Wednesday, September 28, 2011

Resume Mistakes

[Get those clichés off your résumés!

That's the advice of Rob McGovern, the founder of CareerBuilder and Jobfox and author of Bring Your 'A' Game: The 10 Career Secrets of High Achievers. As CEO of Jobfox, a job search networking site and résumé writing service, McGovern sees the most common—and dumbest—mistakes job seekers make on their résumés. Here, he shares his top seven. How many of them are you making? (I'm guilty of #4.)

1. They use the term responsible for… "One of the worst phrases you can put on a résumé is 'responsible for…'," says McGovern. ..., 'Designed state-of-the-art wide area network that allowed X company to process orders five times faster. Reduced telecom costs by $X by renegotiating contracts with vendors. Consolidated four data centers down to one, saving $X million dollars per year.'

2. They write, "Managed a staff of X number." ...He says managers should cite the number of employees they've hired as well as retention rates in their departments. ...

3. They use jargon specific to current or past employers. "I see this on IBM résumés, and it drives me crazy," says McGovern. "They use vernacular that is unique to IBM: 'Member of the JTAM team who implemented the VSC conversion.' What the hell is that?" Exactly.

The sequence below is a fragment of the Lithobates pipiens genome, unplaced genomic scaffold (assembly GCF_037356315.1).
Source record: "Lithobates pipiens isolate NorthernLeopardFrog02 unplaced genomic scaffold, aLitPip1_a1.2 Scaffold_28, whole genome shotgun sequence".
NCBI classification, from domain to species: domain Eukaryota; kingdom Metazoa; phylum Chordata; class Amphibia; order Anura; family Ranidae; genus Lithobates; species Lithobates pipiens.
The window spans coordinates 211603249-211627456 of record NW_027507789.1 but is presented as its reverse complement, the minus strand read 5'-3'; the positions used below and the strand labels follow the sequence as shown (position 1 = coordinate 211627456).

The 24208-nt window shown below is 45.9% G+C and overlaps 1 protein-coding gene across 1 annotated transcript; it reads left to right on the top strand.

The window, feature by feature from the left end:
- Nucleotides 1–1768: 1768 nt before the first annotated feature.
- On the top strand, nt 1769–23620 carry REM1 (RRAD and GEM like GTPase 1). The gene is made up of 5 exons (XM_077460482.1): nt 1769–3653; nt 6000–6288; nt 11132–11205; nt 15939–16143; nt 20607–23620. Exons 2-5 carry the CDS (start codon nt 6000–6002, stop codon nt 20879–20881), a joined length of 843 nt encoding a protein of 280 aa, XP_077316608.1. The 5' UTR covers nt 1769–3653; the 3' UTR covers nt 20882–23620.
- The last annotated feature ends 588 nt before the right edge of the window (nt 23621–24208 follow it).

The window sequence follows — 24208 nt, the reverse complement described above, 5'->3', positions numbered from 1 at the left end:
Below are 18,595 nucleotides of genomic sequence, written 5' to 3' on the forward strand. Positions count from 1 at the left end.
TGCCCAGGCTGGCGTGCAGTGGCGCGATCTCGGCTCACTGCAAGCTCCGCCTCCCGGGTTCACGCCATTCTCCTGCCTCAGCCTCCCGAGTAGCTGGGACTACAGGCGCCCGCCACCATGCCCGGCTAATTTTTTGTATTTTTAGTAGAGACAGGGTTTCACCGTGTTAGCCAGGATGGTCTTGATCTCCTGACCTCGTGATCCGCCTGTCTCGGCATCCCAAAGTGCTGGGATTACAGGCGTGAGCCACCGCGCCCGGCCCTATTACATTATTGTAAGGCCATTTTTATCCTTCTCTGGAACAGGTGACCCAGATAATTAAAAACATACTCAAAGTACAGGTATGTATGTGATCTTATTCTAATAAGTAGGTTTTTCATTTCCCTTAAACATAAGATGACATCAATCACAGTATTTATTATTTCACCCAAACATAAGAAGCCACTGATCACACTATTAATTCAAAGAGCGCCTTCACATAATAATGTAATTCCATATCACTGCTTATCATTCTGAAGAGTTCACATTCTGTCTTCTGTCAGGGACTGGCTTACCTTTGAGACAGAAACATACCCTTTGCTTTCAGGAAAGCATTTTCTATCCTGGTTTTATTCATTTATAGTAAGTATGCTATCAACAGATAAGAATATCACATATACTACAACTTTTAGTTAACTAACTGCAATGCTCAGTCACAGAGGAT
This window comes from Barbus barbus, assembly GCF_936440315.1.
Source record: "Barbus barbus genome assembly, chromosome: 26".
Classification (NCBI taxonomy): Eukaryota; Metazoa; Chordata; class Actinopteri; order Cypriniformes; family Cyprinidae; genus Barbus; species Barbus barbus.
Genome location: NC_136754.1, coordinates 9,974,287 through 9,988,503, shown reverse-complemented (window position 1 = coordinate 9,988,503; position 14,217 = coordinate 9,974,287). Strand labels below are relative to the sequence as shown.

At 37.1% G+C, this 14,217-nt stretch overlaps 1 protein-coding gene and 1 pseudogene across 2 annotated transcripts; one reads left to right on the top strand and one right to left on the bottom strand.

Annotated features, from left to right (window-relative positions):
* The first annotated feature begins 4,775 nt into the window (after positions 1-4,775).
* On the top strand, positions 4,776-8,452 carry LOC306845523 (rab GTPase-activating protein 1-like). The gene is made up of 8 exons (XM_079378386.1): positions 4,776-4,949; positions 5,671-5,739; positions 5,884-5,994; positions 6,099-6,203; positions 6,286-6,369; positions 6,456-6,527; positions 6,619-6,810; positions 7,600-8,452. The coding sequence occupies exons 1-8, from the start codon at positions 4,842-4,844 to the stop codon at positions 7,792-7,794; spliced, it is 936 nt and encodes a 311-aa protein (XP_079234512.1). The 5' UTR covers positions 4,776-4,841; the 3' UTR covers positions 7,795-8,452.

4. They write, "References available upon request." McGovern has one word for this: "Duh," he says. There's no need to state the obvious...
5. They include activities they pursue outside of work. "They write, 'Avid golfer. Church member' on their résumés," says McGovern. "That sort of stuff is dumb," he says....

6. They include a paragraph filled with keywords... In fact, adds McGovern, the parsing engines that power résumé scanning software applications have gotten smart. "They recognize it's a block of keywords and they ignore it," he says.

7. They rely on clichés. Results-oriented. Detail-oriented. Team-player. Visionary leader. Those are some of the most common clichés McGovern finds on job seekers' résumés. They are so common that they have become vacuous. Instead of telling employers you're a visionary leader or a results-driven team player, McGovern says to highlight a specific accomplishment that demonstrates those qualities. An example for a visionary leader might be, according to McGovern, 'I set a course to be ISO 9000 certified and led a team of 15 people on a four month mission to accomplish that.']

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